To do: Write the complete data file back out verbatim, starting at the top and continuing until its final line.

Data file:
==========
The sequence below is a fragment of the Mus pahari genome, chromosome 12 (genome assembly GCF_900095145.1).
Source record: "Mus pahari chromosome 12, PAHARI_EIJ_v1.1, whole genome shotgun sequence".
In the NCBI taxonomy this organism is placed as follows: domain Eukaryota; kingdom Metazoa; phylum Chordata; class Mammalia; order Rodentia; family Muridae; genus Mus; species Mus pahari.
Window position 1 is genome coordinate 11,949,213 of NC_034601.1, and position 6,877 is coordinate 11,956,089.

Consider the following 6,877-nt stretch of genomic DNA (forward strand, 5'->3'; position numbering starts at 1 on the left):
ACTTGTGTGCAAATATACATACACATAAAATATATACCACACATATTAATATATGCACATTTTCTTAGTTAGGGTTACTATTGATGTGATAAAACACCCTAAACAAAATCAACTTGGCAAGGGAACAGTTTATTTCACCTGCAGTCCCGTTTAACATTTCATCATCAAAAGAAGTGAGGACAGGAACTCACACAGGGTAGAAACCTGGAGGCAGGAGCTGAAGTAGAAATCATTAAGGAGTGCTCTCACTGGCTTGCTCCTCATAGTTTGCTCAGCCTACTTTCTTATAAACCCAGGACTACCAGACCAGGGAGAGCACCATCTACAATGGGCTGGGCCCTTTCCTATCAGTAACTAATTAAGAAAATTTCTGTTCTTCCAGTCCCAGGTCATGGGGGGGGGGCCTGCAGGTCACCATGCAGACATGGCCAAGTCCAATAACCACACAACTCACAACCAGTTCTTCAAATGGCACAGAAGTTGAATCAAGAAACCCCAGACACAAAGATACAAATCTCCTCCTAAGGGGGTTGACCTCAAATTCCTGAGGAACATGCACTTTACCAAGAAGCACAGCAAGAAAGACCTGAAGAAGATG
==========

The sequence below is a fragment of the Mus pahari genome, chromosome 12 (genome assembly GCF_900095145.1).
Source record: "Mus pahari chromosome 12, PAHARI_EIJ_v1.1, whole genome shotgun sequence".
In the NCBI taxonomy this organism is placed as follows: domain Eukaryota; kingdom Metazoa; phylum Chordata; class Mammalia; order Rodentia; family Muridae; genus Mus; species Mus pahari.
Window position 1 is genome coordinate 11,949,213 of NC_034601.1, and position 6,877 is coordinate 11,956,089.

Consider the following 6,877-nt stretch of genomic DNA (forward strand, 5'->3'; position numbering starts at 1 on the left):
ACTTGTGTGCAAATATACATACACATAAAATATATACCACACATATTAATATATGCACATTTTCTTAGTTAGGGTTACTATTGATGTGATAAAACACCCTAAACAAAATCAACTTGGCAAGGGAACAGTTTATTTCACCTGCAGTCCCGTTTAACATTTCATCATCAAAAGAAGTGAGGACAGGAACTCACACAGGGTAGAAACCTGGAGGCAGGAGCTGAAGTAGAAATCATTAAGGAGTGCTCTCACTGGCTTGCTCCTCATAGTTTGCTCAGCCTACTTTCTTATAAACCCAGGACTACCAGACCAGGGAGAGCACCATCTACAATGGGCTGGGCCCTTTCCTATCAGTAACTAATTAAGAAAATTTCTGTTCTTCCAGTCCCAGGTCATGGGGGGGGGGCCTGCAGGTCACCATGCAGACATGGCCAAGTCCAATAACCACACAACTCACAACCAGTTCTTCAAATGGCACAGAAGTTGAATCAAGAAACCCCAGACACAAAGATACAAATCTCCTCCTAAGGGGGTTGACCTCAAATTCCTGAGGAACATGCACTTTACCAAGAAGCACAGCAAGAAAGACCTGAAGAAGATG